Note also that the CPA (Consumer Protection Act) and the PIE (Preventions of Illegal Evictions Act) do not apply to short-term rentals. The Rental Housing Act applies as a holiday rental is still seen as a lease. It is therefore important to conduct inspection handovers and manage the tenant’s deposit and the refunding of it in accordance with the Act.
SET-UP AND ENSURING A GREAT GUEST EXPERIENCE
For short-term or holiday purposes, the unit will need to be furnished and equipped for self-catering purposes with basic cooking, crockery and utensils as well as cleaning materials, bedding and towels as a minimum. Television and internet (WiFi) is also a prerequisite, says Ms Muller.
Top end apartments and villas may also need to be equipped with luxury finishes such as sophisticated home automation, temperature control, a heated swimming pool and a fabulous location with top class sea views, she says.
Some important aspects include ensuring that all appliances, lights, WiFi (uncapped) and DSTV (full bouquet if possible), are working before the tenants arrive to reduce late/emergency call outs. Ensure that there is enough linen and towels to allow for a change and cleaning while they are in residence.
Always conduct and in-going and out-going inventory report and documents everything from the number of spoons to the scratch on the table in the living room. Insist on a minimum of one clean per week to allow you to keep an eye on the condition of the home during the stay.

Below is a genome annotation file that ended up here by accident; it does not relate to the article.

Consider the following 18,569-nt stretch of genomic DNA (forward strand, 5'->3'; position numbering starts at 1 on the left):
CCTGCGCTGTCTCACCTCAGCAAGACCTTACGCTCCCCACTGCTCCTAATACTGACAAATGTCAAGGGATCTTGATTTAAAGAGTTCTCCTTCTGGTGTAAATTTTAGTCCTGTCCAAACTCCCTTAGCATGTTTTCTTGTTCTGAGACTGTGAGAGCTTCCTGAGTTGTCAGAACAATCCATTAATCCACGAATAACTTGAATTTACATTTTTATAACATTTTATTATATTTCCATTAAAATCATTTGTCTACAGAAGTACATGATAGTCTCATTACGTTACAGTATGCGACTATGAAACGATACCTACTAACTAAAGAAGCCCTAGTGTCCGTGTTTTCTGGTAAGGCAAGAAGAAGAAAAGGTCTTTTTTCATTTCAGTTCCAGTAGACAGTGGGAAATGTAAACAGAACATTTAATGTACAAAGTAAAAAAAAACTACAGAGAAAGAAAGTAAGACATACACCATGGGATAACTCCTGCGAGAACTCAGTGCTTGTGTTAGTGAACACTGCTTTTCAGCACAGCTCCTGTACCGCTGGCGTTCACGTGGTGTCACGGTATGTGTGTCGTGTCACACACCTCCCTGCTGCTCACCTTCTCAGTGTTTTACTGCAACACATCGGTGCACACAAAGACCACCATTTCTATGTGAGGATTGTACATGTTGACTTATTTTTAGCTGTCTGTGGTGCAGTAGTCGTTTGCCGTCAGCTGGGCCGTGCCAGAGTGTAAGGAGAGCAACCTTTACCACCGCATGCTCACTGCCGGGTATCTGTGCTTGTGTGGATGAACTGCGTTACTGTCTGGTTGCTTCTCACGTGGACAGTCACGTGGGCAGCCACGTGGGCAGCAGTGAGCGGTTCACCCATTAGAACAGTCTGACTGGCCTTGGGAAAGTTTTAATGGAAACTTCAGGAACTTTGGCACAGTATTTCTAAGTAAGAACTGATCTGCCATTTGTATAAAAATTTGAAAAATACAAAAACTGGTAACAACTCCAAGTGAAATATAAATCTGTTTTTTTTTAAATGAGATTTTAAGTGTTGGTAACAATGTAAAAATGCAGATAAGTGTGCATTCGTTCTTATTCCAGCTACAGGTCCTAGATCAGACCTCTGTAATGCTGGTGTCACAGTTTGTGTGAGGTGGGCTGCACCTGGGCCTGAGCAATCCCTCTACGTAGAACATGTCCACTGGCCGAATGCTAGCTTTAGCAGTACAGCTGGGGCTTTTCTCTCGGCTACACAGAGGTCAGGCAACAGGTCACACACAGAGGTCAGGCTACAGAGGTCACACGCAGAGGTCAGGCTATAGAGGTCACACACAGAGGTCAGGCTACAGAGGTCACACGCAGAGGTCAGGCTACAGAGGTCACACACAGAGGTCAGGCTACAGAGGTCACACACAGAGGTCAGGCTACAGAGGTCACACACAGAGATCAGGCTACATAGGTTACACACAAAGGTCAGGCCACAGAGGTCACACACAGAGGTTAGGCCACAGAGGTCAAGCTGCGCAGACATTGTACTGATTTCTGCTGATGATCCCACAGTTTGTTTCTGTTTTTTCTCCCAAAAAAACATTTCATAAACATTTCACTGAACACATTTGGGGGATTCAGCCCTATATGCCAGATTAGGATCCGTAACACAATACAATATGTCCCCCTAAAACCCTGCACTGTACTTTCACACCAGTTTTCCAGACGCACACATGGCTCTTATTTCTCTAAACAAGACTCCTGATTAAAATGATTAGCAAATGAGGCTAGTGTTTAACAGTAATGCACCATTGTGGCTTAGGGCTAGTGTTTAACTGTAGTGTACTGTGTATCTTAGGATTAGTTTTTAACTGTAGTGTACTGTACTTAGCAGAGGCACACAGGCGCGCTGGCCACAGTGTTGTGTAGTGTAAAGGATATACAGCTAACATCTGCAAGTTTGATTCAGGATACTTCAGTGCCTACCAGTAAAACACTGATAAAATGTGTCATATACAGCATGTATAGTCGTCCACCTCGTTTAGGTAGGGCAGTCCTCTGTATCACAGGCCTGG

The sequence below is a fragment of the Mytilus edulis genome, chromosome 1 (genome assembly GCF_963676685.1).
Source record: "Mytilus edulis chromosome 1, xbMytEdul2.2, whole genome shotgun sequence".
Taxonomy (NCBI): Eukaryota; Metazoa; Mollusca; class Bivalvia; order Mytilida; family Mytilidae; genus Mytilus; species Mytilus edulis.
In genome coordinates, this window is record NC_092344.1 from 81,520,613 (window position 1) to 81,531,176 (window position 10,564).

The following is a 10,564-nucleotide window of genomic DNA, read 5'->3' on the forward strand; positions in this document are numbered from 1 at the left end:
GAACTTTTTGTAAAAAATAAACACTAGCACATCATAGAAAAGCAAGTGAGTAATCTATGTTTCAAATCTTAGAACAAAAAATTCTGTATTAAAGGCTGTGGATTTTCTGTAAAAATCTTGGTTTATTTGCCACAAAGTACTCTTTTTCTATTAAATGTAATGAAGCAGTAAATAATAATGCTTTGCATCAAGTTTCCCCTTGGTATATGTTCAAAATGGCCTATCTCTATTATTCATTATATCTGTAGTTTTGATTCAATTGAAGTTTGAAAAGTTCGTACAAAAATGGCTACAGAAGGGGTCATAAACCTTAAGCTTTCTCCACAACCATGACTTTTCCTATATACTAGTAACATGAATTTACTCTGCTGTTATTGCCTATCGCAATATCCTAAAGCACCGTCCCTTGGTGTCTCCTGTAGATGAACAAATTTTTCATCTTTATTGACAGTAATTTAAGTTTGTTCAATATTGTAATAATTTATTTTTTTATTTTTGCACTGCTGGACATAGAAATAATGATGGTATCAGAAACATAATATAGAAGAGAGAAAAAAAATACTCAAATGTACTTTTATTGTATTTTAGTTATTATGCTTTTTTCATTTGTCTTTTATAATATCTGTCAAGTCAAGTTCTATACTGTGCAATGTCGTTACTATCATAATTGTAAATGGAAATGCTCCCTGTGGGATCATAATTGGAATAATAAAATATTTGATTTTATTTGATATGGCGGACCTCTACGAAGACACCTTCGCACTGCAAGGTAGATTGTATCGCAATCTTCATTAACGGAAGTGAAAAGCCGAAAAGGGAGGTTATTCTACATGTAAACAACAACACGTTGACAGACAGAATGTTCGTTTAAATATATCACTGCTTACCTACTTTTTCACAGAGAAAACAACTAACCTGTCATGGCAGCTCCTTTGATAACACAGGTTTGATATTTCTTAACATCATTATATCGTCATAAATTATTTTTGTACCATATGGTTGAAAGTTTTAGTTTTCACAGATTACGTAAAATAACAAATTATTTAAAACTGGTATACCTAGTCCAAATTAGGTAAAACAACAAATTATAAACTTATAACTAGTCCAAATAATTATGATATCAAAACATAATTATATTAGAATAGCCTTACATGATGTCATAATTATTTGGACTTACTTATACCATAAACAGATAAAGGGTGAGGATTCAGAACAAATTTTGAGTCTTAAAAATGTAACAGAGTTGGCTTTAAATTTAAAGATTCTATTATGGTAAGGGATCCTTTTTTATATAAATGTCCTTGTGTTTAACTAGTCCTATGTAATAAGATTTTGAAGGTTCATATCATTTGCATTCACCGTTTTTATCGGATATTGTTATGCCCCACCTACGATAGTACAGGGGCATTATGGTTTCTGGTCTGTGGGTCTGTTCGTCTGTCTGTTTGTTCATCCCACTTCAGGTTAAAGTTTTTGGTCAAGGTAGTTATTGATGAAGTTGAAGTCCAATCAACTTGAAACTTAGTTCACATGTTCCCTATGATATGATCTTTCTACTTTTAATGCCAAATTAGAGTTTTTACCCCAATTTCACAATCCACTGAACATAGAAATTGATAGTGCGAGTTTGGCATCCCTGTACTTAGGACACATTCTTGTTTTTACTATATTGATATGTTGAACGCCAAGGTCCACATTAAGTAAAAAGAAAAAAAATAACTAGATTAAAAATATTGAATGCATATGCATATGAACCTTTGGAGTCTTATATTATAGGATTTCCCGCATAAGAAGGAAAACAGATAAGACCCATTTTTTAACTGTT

Collect relevant details about your tenant including ID, bank details, copy of credit card and do not allow occupation until the money has cleared in your (or the agency’s) bank account. Take a sufficient deposit to cover potential damages, but don’t scare guest with an unreasonable deposit requirement.
Don’t forget to check your insurance cover. You may need added cover for short-term or Airbnb rentals. Be open to price negotiation, especially if the client wants a longer stay.
CHECK-IN, DEPARTURE AND OTHER ARRANGEMENTS
Janine van Heerden, rentals manager for Seeff Hout Bay & Llandudno says that many property owners soon realise that short-term rentals, especially holiday rentals, are complex and perhaps best manged by a skilled rental agent.
She gives a few further additional aspects to take into account. Aside from ensuring that the property manager is informed of the basic information of guests and the dates of occupancy, you may need to alert the security and arrange for special handover keys of the guests are arriving late at night or in the early hours of the morning.
If the guest has their own car or a hired car, this also needs to be filtered through to the security if necessary.
Ensure the guests are made aware of the essentials of the property, which floor the apartment is on for example, especially if there is no lift. Only two guests per bedroom. You cannot have a double bed and then add an additional single bed in one room as it will be over-crowded.
Ensure the guests are equipped with the rules and don’t forget to make your guests aware of any restrictions around water consumption. Put a few laminated posters/signs up within the establishment to remind guests to save water.
Guests also need to be shown how the alarm system works and should be provided with instructions and codes for other equipment such as WiFi, DSTv or Netflix and so on. Advise guests of any maintenance work or construction that may be taking place at the time of their stay in or around the apartment block.
Lastly, put a bunch of flowers, fresh fruit or other welcoming gesture and it is always good to be on-hand to welcome the guests. Referrals and repeat business are vital to any short-term or holiday property owner.